As we walked him to the aid station, Kate announced to the workers, "This is the last runner, and he didn't make your cutoff." Another runner was picking up food from the table, readying to finish the run, but we informed them both that, sorry, but you missed it by nearly 10 minutes. The second runner was confused at first, but as we were explaining to him that he'd need to hitch a ride back to the finish, our other (original) runner we'd picked up took off! We yelled to him that he missed the cutoff, but away he power-walked.

After taking more food and fluids with us, we caught up with him in no time, and he was slowing as the miles ticked by, the sun set, and the mosquitos came out, but Kate and I enjoyed the slow pace and took looks around Timothy Lake and the river inlets (Tim had taken off about 2 miles in to the final 6, with our blessings, naturally).

We were at a crawl, and I could tell our runner was hurting as he grunted stepping over fallen tree limbs, but soon, we popped out on to the service road that was a 10th of a mile from the finish. We lagged behind so our he could trot his way through the finish area and then we ran it in, stuffing garden burgers in our faces within minutes after stopping.

Olga and Monica, co-race directors, put on an astounding event. Everyone was incredibly friendly and helpful. And who knows? They're putting on a 100 mile version next August.

Wednesday, May 28, 2008

(Dammit - blogger hates formatting from a Word document. Because it is free, I assume, so sorry about the non-existent paragraphs)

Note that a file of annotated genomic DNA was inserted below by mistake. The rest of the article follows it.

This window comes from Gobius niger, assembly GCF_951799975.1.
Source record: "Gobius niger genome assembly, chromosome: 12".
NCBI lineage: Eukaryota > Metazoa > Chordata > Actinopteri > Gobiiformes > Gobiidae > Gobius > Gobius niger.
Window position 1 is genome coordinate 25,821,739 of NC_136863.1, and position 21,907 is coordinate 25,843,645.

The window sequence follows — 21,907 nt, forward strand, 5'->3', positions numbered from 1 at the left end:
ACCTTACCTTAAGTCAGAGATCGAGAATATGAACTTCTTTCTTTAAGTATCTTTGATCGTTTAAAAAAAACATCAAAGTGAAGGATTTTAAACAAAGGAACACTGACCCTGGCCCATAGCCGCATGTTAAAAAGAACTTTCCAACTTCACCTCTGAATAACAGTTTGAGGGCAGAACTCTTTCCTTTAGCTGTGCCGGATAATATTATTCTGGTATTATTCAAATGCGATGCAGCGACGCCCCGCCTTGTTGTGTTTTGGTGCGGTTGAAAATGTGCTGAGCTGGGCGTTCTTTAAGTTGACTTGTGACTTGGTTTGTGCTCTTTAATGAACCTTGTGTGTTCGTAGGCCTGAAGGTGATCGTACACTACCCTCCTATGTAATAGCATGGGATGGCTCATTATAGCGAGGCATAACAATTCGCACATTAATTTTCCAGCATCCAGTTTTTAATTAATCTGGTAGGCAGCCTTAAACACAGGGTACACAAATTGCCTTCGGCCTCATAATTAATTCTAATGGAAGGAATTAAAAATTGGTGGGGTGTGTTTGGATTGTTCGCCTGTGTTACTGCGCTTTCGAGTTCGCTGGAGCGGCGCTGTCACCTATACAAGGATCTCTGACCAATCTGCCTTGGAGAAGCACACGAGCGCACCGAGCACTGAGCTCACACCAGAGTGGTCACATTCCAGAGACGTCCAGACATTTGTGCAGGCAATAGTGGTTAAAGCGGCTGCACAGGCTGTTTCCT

This past weekend, Ann and I adventured to Portland, aka, “home” in a month or so (!!!) to look for a place to call “home” in this city soon to be “home”.
We’d lined up 4 potential places, the first of which rented before we even got to walk inside of it. Our stress levels already on high alert, this pushed us into the red, which, according to our government, means the likelihood of a terrorist attack is very high. Or something.
That afternoon, I went for a run at Forest Park: A network of 40 or so miles of amazing, lush trails. Spending an hour trotting up and down the muddy switchbacks eased most of the strain, and I took note of the markings for the next days’ race, which was organized by pctrailruns, whose events I’d run in twice before. As I trotted back towards the car, I (literally) ran into the race organizers, setting up the final markings, and I told them of my jealousy of the 50k runners who would get an entire day out there.
Sunday, we looked at a potential house to rent (cute. Incredibly cute. A bit small, but…cute.) and Ann decided to drop me off for a run at Forest Park while she ran by the river (poor kid is STILL rehabbing her injury and isn’t supposed to run hills quite yet). I climbed up the initial incline and hit the trails, taking a left instead of my normal right, just to see what else was out there. The race markings were now muddy and trampled, and I figured that the race had been over by at least an hour now, adding up on my fingers (truly, I’m that good at math) that the 50k would have officially ended by 4pm. It now being 4:00, I guessed I’d pretty much have the place to myself.